The Australian Clean Energy Finance Corporation (CEFC) was set up and operates like a traditional financier. It works collaboratively with co-financiers and project proponents to seek ways to secure financing solutions for the clean energy sector.
Clean Energy Finance Corporation: What We Do

The corporation funded projects such as:
. Upgrading lighting in a Melbourne school
. Installing LED lighting in residential streets in Warnambool
. a large scale solar plant in Moree, NSW

Clean Energy Finance Corporation: Case Studies

The CEFC has committed $700 million to financing projects. Its co-finance partners have contributed $1.8 billion, bringing the tally of investments in clean energy projects to $2.5 billion.  … The CEFC is earning an average return of 7%, which is above the government’s cost of funds at 3.5%. Its abolition would result in at least $200 million of lost annual revenue to the government
Australian Financial Review: Apr 2014 

Scrapping the Clean Energy Finance Corporation will cost the federal budget $439.2 million over four years, according to the mid-year economic update, but the federal government will push ahead with plans to scrap it.
CEFR will be scrapped: Australian Financial Review

The Abbott government has … a second attempt to scrap the Clean Energy Finance Corporation. … The CEFC has so far committed just short of $600 million – out of its annual resources of $2 billion – to dozens of projects ranging from wave energy to solar thermal to wind energy, and to energy efficiency and waste-to-energy investments  The CEFC says that it has levered four times that amount in private investment, and such a program could deliver up to half of the emissions reduction targeted by the Abbott government in its Direct Action policy – and at a net benefit (rather than cost) per tonne of CO2.
Abbott Launches new assault on clean energy: Renew Economy: March 2014

 “Climate Commission” and “Climate Council”

Climate action: Set up an agency to provide information to the public.

The Gillard government established the independent Climate Commission, to provide authoritative, independent information to the public. They appointed Professor Tim Flannery as Chief Commissioner in Feb 2011.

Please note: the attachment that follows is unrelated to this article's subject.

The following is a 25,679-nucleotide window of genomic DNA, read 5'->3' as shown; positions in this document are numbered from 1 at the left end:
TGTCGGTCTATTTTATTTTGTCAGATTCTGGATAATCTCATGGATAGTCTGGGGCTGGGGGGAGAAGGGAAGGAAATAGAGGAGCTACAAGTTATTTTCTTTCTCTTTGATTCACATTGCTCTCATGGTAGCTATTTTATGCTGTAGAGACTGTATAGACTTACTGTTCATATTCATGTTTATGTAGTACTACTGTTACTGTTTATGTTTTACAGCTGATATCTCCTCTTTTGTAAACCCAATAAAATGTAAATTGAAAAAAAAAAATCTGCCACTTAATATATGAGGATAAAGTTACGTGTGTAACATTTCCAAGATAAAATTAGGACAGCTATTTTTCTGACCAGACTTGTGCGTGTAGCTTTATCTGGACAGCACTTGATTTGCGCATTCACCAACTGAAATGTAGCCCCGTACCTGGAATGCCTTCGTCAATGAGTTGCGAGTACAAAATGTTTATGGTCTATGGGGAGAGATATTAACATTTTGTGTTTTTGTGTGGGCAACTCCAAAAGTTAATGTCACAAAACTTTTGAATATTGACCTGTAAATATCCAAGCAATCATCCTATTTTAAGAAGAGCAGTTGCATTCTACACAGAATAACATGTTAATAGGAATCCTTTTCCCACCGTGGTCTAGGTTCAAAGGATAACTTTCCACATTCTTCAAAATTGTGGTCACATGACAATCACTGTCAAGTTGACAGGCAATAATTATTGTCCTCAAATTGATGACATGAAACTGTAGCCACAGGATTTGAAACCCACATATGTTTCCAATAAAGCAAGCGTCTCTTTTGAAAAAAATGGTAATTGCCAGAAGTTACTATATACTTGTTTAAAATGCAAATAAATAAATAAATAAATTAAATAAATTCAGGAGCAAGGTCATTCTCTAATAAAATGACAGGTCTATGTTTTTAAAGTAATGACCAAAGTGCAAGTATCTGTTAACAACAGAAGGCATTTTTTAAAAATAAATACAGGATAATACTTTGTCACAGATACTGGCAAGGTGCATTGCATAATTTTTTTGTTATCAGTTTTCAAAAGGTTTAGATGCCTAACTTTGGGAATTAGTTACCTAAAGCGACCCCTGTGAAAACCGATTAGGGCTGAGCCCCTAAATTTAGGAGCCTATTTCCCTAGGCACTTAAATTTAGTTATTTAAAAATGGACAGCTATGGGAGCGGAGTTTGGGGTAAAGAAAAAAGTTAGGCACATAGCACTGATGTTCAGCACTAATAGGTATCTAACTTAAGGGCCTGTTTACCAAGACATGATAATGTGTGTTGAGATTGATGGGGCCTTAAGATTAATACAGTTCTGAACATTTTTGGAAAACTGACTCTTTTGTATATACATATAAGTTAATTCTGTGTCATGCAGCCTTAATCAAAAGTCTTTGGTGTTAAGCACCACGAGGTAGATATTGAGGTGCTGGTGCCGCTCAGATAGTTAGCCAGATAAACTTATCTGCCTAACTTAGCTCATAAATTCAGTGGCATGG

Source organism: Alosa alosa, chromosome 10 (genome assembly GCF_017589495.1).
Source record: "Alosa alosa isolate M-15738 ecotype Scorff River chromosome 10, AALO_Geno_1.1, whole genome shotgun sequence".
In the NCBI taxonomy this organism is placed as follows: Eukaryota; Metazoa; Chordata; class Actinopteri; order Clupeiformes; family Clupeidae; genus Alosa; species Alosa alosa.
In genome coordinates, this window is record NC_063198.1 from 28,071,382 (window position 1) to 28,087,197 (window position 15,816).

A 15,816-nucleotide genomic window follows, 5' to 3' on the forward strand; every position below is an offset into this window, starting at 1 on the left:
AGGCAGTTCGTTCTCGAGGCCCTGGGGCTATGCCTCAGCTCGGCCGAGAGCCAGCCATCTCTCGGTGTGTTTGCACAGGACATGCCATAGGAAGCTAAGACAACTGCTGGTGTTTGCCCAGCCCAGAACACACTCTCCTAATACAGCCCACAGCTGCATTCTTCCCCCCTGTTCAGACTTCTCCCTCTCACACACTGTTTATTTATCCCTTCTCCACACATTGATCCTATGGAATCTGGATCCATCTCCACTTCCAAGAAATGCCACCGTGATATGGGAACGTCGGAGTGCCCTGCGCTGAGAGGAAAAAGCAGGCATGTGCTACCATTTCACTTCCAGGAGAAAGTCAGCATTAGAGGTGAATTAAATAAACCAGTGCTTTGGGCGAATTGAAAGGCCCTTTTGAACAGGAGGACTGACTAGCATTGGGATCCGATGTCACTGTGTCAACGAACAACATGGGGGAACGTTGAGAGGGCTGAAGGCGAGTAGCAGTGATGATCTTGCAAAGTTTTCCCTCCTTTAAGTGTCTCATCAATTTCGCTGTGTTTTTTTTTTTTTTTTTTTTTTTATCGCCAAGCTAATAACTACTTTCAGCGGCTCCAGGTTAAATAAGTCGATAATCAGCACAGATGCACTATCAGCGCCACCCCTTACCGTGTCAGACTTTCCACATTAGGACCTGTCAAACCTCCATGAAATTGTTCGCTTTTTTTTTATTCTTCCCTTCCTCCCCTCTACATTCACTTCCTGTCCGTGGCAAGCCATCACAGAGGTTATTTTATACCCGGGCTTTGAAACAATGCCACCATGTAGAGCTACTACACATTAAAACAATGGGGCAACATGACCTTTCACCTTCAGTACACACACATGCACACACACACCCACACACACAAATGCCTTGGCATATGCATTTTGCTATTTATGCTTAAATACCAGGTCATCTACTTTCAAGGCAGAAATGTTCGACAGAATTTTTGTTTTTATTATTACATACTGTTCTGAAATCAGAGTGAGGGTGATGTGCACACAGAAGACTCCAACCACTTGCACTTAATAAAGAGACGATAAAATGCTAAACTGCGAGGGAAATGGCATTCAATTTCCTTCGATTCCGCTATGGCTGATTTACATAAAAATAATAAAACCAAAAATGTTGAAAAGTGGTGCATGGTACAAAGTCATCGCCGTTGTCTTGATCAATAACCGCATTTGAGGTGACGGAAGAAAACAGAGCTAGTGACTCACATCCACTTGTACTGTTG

Launch Climate Commission: Dept of Environment

The coalition government was sworn in on 18/9/2014.  They scrapped the Climate Commission on 19 Sep 2013.
Coalition Scraps Climate Commission: Guardian:  19 Sep 2013

After the abolition the climate commissioners decided to volunteer their time to reform the Climate Commission into a non-profit organisation funded by public donations, the Climate Council to provide science based information about climate change to Australians.
www.climatecouncil.org.au

Relaunch of Climate Commission: ABC: 24 Sep 2013

*** Example Report: The Critical Decade

*** Example Report:  “Angry Summer 2013/2014”

 

Funding for climate science

Climate Action: Fund research into climate change

The coalition government is cutting funds for the Commonwealth Scientific and Industrial Research Organisation (CSIRO)

“Science funding cuts are vandalism … the CSIRO is bracing itself for a cut in its funding of up to $150 million, one-fifth of its total government allocation, when the government brings in its May budget. This month it was also reported 300 positions were to go next year, on top of 400 jobs that went last year.”
Science Funding Cuts Are Vandalism: The Age Editorial: 19 April 2014

Hundreds more job cuts are looming at Australia’s peak science organisation the CSIRO as it pushes through its biggest restructure in decades.
CSIRO Support Staff Face Job Cuts: The Age: 14 Mar 2014

Coalition Direct Action Plan: Emissions Reduction Fund

Climate action: Government funding for industry projects to reduce emissions. There will be no penalties for projects that do not meet targets.